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Gametech 2012: Ian Livingstone versus the future of videogames

A cavalcade of game developers, publishers, marketers and crystal ball gazers filled the mouth of Sydney’s Luna Park as Gametech 2012, an industry conference, explored just about every facet that runs over, under, around and throughout videogames.

Spanning over two days, Gametech gave dozens of hungry minds plenty of food for thought, with the main course coming from keynote speaker Ian Livingstone. The Life President of Eidos, Livingstone has consistently been a key figure throughout the history of gaming, from co-founding Games Workshop and distributing Dungeons and Dragons in 1975, right through to his later involvement with the Tomb Raider franchise, and receiving a BAFTA, an OBE, and an honorary doctorate in between. He shared with the attendees a wealth of insight and predictions on an industry that he has helped shape for the best part of 40 years.

Gaming, Livingstone says, is only going to get bigger. By the end of 2015 he expects it to be a $90b per year industry, up from the current $50b and propelling it even further beyond the likes of film and television. But with that growth comes change. “It’s in a state of transition,” he says, “but there’s a huge amount of opportunity there at the same time.” While he expects the notion of the Triple-A title to stay, he sees a future without consoles - beyond the next generation of hardware, Livingstone expects a world of gaming conducted primarily via technology embedded in smart TVs, coexisting alongside the gaming we’ll continue to do on our smartphones and tablets.

That area - casual gaming - is experiencing massive growth. Aside from the monetary notions of the word (projections to the end of the year suggest that revenue from downloadable titles will surpass that of boxed product), growth is also happening across the platforms we play, the audiences that engages in them, and the companies that make them. Over 400 million people play games on Facebook, a remarkable feat considering that, three years ago, Facebook wasn’t a games platform. However, rising costs makes developing within that arena a significant challenge, compounded further by the need of an ecosystem of players - an ecosystem like that of, say, Zynga. “Love them or not,” says Livingstone, “Zynga have done an incredible job at building a very successful games company.” But as casual gamers move away from Facebook and towards smartphones, Livingstone ultimately sees the latter as the more interesting platform for the future - there’s more smartphones online than PCs, for instance - and he cites it as “a very exciting space to be in.”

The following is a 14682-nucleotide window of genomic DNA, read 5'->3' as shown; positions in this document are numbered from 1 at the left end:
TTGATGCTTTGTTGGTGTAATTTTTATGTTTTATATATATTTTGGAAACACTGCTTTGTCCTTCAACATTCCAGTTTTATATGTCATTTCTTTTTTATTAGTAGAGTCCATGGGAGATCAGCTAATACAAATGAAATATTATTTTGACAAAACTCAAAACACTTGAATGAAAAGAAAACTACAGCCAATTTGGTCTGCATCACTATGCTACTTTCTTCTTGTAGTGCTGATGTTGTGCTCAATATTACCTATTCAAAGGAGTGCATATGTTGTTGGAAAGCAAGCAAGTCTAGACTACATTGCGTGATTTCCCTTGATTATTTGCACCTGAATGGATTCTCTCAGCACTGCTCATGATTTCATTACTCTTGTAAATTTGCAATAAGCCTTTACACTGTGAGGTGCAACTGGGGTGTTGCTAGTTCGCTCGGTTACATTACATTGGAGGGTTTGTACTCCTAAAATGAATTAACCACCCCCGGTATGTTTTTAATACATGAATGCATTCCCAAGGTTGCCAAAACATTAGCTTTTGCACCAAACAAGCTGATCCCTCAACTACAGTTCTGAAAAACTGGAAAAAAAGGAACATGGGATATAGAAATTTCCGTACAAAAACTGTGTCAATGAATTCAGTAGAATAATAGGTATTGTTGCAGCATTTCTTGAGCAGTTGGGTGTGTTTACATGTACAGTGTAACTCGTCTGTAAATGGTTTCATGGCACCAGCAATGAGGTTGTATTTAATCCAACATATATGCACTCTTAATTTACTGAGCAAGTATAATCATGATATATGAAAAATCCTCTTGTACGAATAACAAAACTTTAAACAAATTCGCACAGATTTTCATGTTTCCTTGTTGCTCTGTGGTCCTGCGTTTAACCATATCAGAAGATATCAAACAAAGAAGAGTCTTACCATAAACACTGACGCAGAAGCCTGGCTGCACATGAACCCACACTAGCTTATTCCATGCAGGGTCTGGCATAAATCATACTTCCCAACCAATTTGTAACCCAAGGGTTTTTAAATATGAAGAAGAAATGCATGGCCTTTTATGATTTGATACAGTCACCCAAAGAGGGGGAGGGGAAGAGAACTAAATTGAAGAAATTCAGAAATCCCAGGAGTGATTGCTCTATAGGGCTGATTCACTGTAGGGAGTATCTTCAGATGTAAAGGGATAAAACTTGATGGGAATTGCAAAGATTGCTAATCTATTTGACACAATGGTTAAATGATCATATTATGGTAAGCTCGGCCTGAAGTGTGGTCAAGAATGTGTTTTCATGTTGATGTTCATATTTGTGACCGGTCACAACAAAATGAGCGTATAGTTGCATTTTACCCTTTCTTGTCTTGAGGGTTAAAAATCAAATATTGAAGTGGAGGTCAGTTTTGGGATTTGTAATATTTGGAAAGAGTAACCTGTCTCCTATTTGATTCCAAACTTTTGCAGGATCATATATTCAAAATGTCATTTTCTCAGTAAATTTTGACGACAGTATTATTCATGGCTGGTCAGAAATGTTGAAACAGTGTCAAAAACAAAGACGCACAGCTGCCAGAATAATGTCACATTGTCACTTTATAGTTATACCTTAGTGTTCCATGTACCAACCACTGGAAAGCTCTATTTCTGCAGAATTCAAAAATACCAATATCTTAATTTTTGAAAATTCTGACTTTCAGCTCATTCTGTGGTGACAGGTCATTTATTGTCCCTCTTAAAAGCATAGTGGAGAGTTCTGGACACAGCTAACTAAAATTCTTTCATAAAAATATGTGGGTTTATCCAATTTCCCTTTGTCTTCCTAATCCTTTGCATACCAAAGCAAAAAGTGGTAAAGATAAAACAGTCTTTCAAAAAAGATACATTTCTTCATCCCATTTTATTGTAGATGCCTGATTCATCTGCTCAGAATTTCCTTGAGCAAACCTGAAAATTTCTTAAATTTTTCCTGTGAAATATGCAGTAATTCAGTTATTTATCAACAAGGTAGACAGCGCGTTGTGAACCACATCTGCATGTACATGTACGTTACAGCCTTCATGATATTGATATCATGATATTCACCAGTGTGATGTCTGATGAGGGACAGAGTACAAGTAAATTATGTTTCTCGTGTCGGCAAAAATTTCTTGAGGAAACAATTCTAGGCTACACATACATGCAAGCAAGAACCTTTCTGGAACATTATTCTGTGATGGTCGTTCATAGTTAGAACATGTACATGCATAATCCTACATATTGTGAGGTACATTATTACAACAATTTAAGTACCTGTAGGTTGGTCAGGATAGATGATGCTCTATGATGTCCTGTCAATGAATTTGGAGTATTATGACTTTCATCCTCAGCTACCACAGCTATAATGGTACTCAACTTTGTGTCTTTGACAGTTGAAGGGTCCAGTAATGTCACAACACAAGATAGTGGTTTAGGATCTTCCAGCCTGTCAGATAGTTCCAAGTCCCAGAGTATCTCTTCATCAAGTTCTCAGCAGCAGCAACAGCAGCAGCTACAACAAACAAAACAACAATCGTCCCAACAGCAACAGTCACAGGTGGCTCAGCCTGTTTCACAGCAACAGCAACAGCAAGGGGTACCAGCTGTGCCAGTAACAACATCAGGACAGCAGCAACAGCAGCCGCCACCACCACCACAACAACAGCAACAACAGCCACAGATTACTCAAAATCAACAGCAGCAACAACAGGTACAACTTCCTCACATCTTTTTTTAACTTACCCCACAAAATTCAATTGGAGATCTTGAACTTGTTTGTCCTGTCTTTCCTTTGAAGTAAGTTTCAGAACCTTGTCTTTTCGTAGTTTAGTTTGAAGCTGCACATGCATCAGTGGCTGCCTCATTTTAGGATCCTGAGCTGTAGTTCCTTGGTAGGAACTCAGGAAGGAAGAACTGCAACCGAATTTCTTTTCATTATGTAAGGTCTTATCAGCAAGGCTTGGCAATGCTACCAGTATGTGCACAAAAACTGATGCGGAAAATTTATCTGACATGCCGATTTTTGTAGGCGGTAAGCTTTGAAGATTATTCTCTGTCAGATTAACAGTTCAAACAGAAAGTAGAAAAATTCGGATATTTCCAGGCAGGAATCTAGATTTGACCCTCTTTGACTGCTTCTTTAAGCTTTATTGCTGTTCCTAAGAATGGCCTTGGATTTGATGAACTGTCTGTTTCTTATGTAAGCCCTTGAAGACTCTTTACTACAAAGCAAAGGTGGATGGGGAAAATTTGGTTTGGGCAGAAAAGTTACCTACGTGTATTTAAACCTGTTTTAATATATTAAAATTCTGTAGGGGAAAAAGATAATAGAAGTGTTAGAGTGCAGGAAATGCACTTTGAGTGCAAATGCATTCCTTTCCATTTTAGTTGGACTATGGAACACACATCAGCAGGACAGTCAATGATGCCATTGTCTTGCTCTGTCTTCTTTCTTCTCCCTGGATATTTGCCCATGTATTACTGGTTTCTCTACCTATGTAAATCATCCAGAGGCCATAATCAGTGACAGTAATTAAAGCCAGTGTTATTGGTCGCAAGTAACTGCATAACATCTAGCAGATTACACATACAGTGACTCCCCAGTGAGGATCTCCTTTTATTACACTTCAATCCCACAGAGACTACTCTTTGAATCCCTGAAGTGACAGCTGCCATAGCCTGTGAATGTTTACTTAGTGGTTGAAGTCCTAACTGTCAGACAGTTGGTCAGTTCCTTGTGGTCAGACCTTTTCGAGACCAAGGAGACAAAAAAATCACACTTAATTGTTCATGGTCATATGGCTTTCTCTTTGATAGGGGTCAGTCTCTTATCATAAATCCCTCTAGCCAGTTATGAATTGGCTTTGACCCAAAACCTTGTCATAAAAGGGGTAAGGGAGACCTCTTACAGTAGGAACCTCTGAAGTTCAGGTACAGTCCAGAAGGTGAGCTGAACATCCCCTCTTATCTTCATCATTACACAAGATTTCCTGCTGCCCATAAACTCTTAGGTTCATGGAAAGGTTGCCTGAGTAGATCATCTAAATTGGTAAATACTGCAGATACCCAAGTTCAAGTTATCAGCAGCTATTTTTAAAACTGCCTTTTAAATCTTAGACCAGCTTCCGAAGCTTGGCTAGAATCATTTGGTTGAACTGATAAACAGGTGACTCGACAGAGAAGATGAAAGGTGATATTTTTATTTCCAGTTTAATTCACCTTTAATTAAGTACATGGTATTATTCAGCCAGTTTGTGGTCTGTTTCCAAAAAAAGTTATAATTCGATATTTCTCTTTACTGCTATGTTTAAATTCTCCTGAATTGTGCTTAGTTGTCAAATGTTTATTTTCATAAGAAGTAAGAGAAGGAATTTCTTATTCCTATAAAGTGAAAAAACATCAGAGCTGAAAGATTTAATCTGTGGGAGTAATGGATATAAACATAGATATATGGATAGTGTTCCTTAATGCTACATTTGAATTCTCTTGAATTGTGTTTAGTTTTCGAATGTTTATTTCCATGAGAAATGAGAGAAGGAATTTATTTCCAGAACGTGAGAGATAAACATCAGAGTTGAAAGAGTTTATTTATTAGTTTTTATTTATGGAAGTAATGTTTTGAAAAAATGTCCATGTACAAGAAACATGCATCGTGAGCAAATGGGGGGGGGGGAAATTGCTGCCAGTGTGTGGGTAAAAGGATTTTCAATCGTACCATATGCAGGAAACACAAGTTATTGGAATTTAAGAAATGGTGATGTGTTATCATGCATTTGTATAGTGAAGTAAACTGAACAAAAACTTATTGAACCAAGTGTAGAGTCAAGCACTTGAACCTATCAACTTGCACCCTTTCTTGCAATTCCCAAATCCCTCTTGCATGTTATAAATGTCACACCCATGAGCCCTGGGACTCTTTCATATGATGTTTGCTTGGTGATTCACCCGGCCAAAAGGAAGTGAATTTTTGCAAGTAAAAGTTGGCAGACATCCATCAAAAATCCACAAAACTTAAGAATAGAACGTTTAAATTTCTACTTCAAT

Livingstone also expects to see massive change in terms of game pricing and post-release support. Bottom line: charging $100 and up for a game is not a sustainable practice. And as some publishers move from premium to freemium, they’ll need to find ways to monetise in-game content or serve consistent bite-sized chunks of gaming. “The era of the game designer living in the ivory tower is over,” he says, referring to the days when a game in the wild is a game that’s complete - these days, it needs to be nurtured and sustained.

“Years ago,” says Livingstone, “who would have thought that games like Doodle Jump and Tiny Tower would be successful? Wake up. The second golden age of gaming is happening right now.”

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